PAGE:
On this day in 1864, the first Union inmates begin arriving at Andersonville prison, which was still under construction in southern Georgia. Andersonville became synonymous with death as nearly a quarter of its inmates died in captivity. Henry Wirz, who ran Andersonville, was ...read more

Shirley Temple receives $50,000 per film

On February 27, 1936, Shirley Temple receives a new contract from 20th Century Fox that will pay the seven-year-old star $50,000 per film. Temple was born in 1928 in Santa Monica, California, and started appearing in a series of short films spoofing current movies, called Baby ...read more

Supreme Court defends women’s voting rights

In Washington, D.C., the 19th Amendment to the U.S. Constitution, providing for female suffrage, is unanimously declared constitutional by the eight members of the U.S. Supreme Court. The 19th Amendment, which stated that “the right of citizens of the United States to vote shall ...read more

“I Will Survive” wins the first—and last—Grammy ever awarded for Best Disco Recording

After watching it utterly dominate the musical landscape of the late 1970s, the National Academy of Recording Arts and Sciences gave disco their stamp of approval, deciding to give a Grammy award for Best Disco Recording, just as the musical style was preparing to die. The first ...read more

Italian government asks for suggestions for how to fix Leaning Tower of Pisa

On February 27, 1964, the Italian government announces that it is accepting suggestions on how to save the renowned Leaning Tower of Pisa from collapse. The top of the 180-foot tower was hanging 17 feet south of the base, and studies showed that the tilt was increasing by a ...read more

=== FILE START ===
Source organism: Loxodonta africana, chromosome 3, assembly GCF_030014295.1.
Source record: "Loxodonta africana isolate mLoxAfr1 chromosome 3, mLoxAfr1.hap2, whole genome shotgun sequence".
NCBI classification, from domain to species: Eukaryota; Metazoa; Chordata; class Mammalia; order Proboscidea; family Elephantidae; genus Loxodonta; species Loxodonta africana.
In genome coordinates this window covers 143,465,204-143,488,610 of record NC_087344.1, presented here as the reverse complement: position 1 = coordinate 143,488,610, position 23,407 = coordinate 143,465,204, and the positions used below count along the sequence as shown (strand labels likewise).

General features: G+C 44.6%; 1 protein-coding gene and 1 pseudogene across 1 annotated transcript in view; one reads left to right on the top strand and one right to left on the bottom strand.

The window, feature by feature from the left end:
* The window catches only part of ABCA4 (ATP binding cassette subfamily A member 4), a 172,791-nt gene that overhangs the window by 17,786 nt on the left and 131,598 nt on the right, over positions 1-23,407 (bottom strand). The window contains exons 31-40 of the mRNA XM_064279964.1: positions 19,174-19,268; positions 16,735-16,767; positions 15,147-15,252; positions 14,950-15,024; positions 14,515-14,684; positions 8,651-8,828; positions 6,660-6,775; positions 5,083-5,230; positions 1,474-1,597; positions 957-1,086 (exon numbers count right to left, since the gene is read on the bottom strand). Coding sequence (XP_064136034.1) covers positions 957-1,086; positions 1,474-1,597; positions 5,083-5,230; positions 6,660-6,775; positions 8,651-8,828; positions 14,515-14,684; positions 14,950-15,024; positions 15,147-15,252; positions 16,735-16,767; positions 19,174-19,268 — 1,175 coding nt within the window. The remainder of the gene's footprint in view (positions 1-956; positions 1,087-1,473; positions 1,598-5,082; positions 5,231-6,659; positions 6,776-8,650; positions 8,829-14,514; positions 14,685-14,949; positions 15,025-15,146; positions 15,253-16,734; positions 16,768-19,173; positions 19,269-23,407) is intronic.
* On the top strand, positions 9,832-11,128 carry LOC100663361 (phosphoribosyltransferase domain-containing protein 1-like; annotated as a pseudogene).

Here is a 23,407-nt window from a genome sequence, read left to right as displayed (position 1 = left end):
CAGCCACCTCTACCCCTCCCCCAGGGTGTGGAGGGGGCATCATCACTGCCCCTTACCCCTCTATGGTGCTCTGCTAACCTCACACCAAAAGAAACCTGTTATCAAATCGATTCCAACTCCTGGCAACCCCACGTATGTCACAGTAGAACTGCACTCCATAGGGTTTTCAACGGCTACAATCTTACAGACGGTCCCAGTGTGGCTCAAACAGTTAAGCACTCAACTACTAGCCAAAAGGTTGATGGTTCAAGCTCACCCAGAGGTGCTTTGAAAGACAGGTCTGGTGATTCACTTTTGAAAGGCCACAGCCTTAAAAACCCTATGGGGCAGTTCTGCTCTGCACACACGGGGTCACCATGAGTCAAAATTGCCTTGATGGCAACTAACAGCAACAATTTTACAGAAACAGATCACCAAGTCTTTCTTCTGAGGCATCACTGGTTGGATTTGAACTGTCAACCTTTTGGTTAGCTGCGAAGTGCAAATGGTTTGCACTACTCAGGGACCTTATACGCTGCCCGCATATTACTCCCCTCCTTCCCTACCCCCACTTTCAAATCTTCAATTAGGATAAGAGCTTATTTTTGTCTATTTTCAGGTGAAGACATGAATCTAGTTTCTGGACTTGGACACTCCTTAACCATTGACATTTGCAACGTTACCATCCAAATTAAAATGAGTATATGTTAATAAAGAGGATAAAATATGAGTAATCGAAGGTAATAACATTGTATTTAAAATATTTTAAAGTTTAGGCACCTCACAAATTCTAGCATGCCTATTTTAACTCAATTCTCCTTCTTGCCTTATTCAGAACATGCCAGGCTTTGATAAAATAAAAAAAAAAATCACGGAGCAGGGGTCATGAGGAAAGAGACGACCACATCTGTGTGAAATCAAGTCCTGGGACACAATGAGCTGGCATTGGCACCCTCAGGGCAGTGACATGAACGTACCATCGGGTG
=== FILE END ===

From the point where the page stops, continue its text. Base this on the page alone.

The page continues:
AIM occupation of Wounded Knee begins

On the Pine Ridge Reservation in South Dakota, some 200 Sioux Native Americans, led by members of the American Indian Movement (AIM), occupy Wounded Knee, the site of the infamous 1890 massacre of 300 Sioux by the U.S. Seventh Cavalry. The AIM members, some of them armed, took 11 ...read more

U.S. aircraft carrier Langley is sunk

The U.S. Navy’s first aircraft carrier, the Langley, is sunk by Japanese warplanes (with a little help from U.S. destroyers), and all of its 32 aircraft are lost. The Langley was launched in 1912 as the naval collier (coal transport ship) Jupiter. After World War I, the Jupiter ...read more

U.S. Olympic hockey team beats Soviet Union

The underdog U.S. Olympic hockey team defeats the Soviet Union in the semifinals at the Winter Games in Squaw Valley, California on February 27, 1960. The next day, the U.S. beats Czechoslovakia to win its first-ever Olympic gold medal in hockey. The 1960 U.S. team was led by ...read more

Mathew Brady photographs presidential candidate Abraham Lincoln

On February 27, 1860, President Abraham Lincoln poses for the first of several portraits by noted Civil War-era photographer Mathew Brady. Days later, the photograph is published on the cover of Harper’s Bazaar with the caption, "Hon. Abram [sic] Lincoln, of Illinois, Republican ...read more

Video recreation used in murder trial

Artie Mitchell is shot to death by his brother Jim in his Corte Madera, California, house. When police responding to a 911 call by Artie’s girlfriend arrived at the house they found Jim wandering aimlessly outside carrying a rifle. Artie had been shot multiple times in the chest ...read more